A proposal from residents of northern Santa Barbara County to divide the county in two is making progress. An election on the creation of Mission County could occur as early as fall of 2004, although voting in 2006 appears more likely.
Different approaches to land use — the north is seen as much more amenable to development than the south — lie at or very near the heart of the movement. But development is by no means the only issue. The two areas are different in many ways. The south county in and around Santa Barbara is seen as cosmopolitan, touristy, artsy and politically liberal. The north county, which includes the cities of Santa Maria and Lompoc, the unincorporated community of Orcutt and Vandenburg Air Force, is agrarian, working-class and politically conservative. Essentially, Santa Barbara is the northernmost extension of L.A., while Santa Maria is the southern end of a long rural stretch that extends north through San Luis Obispo County and into the Salinas Valley.
For decades, residents of northern Santa Barbara County have chafed at being on the short end of a Board of Supervisors that is geographically and politically split 3-2. As Santa Barbara News-Press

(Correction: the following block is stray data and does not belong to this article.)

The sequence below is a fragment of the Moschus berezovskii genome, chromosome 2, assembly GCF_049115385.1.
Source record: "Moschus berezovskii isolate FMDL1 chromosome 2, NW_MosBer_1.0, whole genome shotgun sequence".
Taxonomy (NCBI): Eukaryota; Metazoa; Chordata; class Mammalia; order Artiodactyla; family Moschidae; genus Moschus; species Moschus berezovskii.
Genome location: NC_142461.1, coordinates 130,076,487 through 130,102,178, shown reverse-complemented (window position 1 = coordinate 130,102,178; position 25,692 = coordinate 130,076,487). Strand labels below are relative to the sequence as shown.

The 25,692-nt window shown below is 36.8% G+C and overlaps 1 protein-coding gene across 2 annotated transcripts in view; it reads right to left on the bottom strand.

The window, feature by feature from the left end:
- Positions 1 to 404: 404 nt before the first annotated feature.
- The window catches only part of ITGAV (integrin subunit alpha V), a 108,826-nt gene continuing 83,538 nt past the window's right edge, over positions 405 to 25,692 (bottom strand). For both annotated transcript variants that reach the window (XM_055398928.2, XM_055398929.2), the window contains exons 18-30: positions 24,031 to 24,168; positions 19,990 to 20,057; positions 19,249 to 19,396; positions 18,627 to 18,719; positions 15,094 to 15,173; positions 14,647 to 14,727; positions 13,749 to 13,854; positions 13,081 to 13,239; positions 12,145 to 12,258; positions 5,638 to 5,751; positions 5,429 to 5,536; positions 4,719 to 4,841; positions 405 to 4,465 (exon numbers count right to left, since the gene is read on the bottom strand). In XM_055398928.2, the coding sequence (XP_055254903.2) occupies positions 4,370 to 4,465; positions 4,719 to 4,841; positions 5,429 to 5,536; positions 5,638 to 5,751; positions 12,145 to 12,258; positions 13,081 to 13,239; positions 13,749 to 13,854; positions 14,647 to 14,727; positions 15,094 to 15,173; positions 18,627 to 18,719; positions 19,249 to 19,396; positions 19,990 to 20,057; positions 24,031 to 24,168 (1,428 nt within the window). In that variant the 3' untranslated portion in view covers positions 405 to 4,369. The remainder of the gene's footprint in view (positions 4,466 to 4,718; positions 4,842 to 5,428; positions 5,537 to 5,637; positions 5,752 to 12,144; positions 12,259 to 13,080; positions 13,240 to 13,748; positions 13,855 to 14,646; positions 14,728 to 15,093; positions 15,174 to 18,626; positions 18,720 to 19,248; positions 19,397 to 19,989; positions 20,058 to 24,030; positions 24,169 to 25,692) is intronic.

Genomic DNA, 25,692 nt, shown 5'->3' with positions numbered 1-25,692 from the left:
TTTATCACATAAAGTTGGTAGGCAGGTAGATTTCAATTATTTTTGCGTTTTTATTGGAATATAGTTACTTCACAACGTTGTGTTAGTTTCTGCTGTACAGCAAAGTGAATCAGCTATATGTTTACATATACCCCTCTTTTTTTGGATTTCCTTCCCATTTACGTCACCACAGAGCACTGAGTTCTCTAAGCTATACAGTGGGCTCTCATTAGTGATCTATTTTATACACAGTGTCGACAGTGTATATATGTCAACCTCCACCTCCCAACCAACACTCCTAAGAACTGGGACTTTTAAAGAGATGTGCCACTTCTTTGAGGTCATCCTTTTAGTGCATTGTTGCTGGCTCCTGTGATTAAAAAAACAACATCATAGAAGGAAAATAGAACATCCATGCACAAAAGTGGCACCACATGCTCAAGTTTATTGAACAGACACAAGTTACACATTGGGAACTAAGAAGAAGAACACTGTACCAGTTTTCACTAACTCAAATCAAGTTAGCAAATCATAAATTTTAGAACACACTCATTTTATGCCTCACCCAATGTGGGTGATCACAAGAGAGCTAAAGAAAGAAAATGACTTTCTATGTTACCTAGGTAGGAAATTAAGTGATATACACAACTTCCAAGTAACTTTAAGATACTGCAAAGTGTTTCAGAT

reporter Michael Todd wrote last year, residents of the north "say they cannot till their fields, trim their trees or mine rocks off the hillsides because of Santa Barbara County's objections. Their votes are diluted by transient college kids, while do-gooders and bureaucrats want to set the wages they pay, their automobiles suffer on crumbling roads while environmentalists bay for bikes and buses, and at the end of the day they cannot even be proud of the local Boy Scouts anymore."
While political differences run hot, organizers of the pro-secession Citizens for County Organization (CFCO) are trying to remain as cool as possible.
"Our group has really tried to stay away from the passionate, partisan issues here," said Jim Diani, CFCO chairman and a Santa Maria-based developer. "We just say we're different, and it's OK for us to be different."
The more disinterested approach is something that secession backers learned from a failed 1978 attempt to split Santa Barbara County. "It was strictly an emotional thing then," said Harrell Fletcher, the leader of the 1978 movement and at the time a county supervisor from Santa Maria. "It wasn't given the thought that we have given it now."
Santa Barbara County leaders are not actively campaigning against the secession — at least not yet.